The contract was awarded to the same Oregon-based company that runs similar programs in Minneapolis, Boston, Washington DC, Melbourne, Montreal, Toronto, and Ottawa and will soon be rolling out a program in New York City. The company, Alta Bicycle Share, along with its equipment partner, Public Bike System, were likely chosen for the turnkey nature of their system.
Similar to the I-GO car share system, a subscriber walks up to a bike rack, inserts a credit card, and removes a specially-designed bicycle. The bike features fenders and a chainguard to protect the rider's clothing and a front basket to carry items like a laptop case or shopping bag. The user then has a half-hour to ride to another rack located nearby his or her destination before being charged an additional fee for the use of the bike. The rental ends when the bike is securely returned to the rack.
The program will begin with 300 stations each containing 10 bicycles and will eventually grow to 5,000 bikes distributed to 500 stations. Exact locations for the racks are being studied, but will likely be located near CTA stations and throughout the Loop.
One interesting aspect of the program is its environmental impact. The bike racks and payment kiosks are solar powered and the data transmission is wireless, so installation does not require excavation for utility work. Once the initial outlay has been made for the stations and bicycles - paid for largely by Federal air quality mitigation funding - the system will be maintained and supported by subscriptions, user fees, and advertising revenues.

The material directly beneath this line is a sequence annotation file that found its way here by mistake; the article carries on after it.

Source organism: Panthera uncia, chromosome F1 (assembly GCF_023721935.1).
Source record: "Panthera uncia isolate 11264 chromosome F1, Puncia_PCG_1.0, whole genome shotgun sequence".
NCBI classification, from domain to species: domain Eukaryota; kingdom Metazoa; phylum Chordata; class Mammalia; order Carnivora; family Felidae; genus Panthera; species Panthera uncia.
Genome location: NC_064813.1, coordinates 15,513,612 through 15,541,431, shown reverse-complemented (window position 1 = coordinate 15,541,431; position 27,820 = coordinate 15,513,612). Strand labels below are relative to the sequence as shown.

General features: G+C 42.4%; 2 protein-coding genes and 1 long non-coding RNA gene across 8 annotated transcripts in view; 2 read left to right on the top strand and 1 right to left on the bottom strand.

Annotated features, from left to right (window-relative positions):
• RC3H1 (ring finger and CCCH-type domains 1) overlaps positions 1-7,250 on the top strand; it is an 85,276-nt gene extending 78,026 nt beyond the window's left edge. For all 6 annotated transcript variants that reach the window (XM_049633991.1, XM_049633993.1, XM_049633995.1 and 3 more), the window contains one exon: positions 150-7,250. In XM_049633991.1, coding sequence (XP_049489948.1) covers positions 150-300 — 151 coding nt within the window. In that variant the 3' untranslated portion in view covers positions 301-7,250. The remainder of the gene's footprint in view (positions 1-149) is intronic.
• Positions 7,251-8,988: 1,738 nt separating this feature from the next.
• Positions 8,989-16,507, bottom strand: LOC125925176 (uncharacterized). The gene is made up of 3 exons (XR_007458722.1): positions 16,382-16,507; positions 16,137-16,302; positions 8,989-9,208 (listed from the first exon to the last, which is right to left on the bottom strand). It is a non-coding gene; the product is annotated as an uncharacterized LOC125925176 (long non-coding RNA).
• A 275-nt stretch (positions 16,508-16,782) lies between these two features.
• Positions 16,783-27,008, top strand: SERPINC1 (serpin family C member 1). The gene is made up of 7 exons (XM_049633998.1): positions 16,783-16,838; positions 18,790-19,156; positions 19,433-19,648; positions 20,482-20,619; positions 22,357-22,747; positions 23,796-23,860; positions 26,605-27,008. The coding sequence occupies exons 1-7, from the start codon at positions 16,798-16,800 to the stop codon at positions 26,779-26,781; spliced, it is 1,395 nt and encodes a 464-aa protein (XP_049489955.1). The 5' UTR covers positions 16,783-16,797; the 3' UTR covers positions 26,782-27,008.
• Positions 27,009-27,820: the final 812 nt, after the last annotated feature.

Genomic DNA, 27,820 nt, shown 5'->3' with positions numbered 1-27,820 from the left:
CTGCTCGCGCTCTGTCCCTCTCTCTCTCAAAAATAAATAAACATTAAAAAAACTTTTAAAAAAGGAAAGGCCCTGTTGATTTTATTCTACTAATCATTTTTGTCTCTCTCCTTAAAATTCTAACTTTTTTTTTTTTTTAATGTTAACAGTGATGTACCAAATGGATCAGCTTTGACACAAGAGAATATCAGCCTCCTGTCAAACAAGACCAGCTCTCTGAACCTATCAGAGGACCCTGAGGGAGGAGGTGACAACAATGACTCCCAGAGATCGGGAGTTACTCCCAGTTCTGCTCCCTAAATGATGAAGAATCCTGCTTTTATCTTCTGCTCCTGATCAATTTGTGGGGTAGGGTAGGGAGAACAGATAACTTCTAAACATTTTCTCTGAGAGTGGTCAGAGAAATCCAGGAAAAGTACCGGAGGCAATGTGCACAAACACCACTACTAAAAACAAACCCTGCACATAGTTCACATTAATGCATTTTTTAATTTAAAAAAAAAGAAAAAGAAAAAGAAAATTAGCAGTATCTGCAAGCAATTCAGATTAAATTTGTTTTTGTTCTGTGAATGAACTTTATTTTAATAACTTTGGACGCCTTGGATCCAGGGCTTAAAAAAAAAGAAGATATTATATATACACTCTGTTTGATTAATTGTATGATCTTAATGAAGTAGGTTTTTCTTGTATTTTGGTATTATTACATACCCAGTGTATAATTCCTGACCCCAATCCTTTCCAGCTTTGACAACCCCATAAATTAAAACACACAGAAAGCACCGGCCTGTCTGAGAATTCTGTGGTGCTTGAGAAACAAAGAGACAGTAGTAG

So what does this mean to the average Chicagoan?
For starters, there will be a lot more bikes on the street in the warm weather months!
From roughly April to November, we can expect to see an additional one half million people making trips by bike if we experience the level of participation recorded by Minneapolis in its first year. Another 500,000 bike trips is bound to increase bicycle visibility and remind more motorists of their responsibility to share the road.
More bikes on the road will shine a spotlight on the deficiencies in our bicycling infrastructure and serve as an impetus for improvement. With a commitment to bicycling already demonstrated by the Emanuel administration along with a host of creative, talented, and experienced local organizations to provide both input and solutions - Active Transportation Alliance, League of Illinois Bicyclists, League of American Bicyclists, Grid Chicago, and the chainlink - bicycling in Chicago can only get better.
While it is disappointing that our own Bike and Roll Chicago was not chosen for the bike share program, this may actually serve as a boon to their all-day, tourist rental business. Bike share programs aren't conducive to hourly and daily rentals for sightseeing. An entire day's use would result in a rate more than double of what Bike and Roll charges. Tourists who hadn't even considered sightseeing by bike might be intrigued by the amount of bicycle traffic they're seeing and inquire about alternatives for all day, recreational rentals.
Since bicycling can be contagious, the Bike Share Program may actually encourage more people to get back on bikes. What starts as a short trip on a nice day to avoid waiting for a bus or fighting for a taxi, can easily stir memories of past adventures on a bike. Once bitten, there are plenty of great bike shops throughout the city and suburbs to help one rediscover bicycling.
And for all of those people who don't feel that bikes belong on the city streets or that the city shouldn't pay for a bike rental fleet, just remember one thing; the more people on bikes, the cleaner the air you breathe. Half a million bike trips can mean up to half a million fewer trips by car. And less congestion, to boot.
Watch for more information as the program receives council approval, asks for citizen input for the location of stations, and prepares for the rollout.
Just another reason why 2012 may very well be the year more people rediscover bicycling...
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Keep riding and be safe!